Linked by snydeq on Tue 8th Nov 2011 01:29 UTC
BSD and Darwin derivatives Deep End's Paul Venezia wonders why more folks aren't using FreeBSD on the desktop. 'There used to be a saying -- at least I've said it many times -- that my workstations run Linux, my servers run FreeBSD. Sure, it's quicker to build a Linux box, do a "yum install x y z" and toss it out into the wild as a fully functional server, but the extra time required to really get a FreeBSD box tuned will come back in spades through performance and stability metrics. You'll get more out of the hardware, be that virtual or physical, than you will on a generic Linux binary installation.'
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RE[5]: I agree, 10 years ago.
by laffer1 on Tue 8th Nov 2011 17:04 UTC in reply to "RE[4]: I agree, 10 years ago."
laffer1
Member since:
2007-11-09

Quite a bit actually. Apple has hired Robert Watson from the FreeBSD project to work on most of their security related projects over the last few years. Some of the work was later added to FreeBSD and other times improvements from the Apple implementation made it back in.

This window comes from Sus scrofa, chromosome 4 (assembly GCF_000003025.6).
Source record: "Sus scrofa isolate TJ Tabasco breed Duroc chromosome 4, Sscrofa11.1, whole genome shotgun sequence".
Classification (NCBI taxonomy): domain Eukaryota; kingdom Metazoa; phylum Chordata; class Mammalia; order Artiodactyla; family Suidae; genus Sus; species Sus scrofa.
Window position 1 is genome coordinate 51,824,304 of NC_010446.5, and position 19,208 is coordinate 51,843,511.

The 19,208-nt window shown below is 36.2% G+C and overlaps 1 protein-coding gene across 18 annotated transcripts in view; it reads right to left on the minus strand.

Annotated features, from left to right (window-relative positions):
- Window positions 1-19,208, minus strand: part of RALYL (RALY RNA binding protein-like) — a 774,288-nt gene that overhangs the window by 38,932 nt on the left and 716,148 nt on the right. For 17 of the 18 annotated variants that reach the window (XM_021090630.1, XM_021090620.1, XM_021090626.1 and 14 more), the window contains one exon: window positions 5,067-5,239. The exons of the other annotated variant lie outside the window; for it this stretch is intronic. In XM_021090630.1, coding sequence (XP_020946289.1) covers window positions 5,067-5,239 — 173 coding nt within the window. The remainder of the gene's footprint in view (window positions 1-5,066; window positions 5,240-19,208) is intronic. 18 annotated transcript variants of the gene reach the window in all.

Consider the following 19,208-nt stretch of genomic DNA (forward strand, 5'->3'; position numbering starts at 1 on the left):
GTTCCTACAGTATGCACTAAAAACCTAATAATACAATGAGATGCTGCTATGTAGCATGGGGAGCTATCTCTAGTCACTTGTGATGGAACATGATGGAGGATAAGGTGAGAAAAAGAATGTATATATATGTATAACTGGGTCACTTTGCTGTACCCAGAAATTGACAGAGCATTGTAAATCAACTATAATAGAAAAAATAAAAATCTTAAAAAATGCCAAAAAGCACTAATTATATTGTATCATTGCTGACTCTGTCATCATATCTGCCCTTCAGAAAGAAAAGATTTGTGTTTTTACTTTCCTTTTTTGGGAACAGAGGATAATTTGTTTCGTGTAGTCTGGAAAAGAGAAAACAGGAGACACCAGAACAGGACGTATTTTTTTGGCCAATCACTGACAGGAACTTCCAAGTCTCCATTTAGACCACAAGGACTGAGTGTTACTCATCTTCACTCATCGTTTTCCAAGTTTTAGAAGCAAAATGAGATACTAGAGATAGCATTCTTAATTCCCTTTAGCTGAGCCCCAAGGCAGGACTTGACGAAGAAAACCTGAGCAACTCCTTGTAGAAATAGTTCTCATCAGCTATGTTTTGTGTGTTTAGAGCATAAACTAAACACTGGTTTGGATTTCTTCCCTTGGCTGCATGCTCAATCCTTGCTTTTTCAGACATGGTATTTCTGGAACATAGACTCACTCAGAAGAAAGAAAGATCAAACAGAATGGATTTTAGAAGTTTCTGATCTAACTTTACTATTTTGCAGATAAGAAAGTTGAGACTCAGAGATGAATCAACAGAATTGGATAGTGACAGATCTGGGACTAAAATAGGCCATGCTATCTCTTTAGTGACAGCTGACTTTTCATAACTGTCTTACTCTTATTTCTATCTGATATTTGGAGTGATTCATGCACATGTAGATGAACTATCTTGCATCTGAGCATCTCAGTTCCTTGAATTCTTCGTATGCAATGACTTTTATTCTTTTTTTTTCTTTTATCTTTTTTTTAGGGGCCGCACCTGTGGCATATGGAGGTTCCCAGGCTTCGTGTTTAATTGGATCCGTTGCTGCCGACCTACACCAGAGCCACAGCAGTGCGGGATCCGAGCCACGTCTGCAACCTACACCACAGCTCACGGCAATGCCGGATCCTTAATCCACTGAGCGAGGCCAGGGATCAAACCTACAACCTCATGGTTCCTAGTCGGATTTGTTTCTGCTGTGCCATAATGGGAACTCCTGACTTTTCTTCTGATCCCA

audit and file system ACLs come to mind.

Then there's the availability of software in the other direction. Robert did the first port of libdispatch to FreeBSD. Now, we see ports to Solaris, Linux and Windows.

Because of this work, my project has these features now. Also, Apple has been contributing to LLVM; FreeBSD is in the process of switching to LLVM and some of that code came from Apple.

This whole lie that Linux zealots push about code sharing is silly. BSD projects have advanced because of code contributions from several major companies including Yahoo, Juniper, Cisco and Intel. It is true that we don't require code dumps, but it's often the case that things are upstreamed eventually as the vendor doesn't want to support their version for a long period of time in-house. Better yet, we get the code back after they've worked out all the bugs in it. We don't get the first buggy, unstable POS version because it's required by the GPL.

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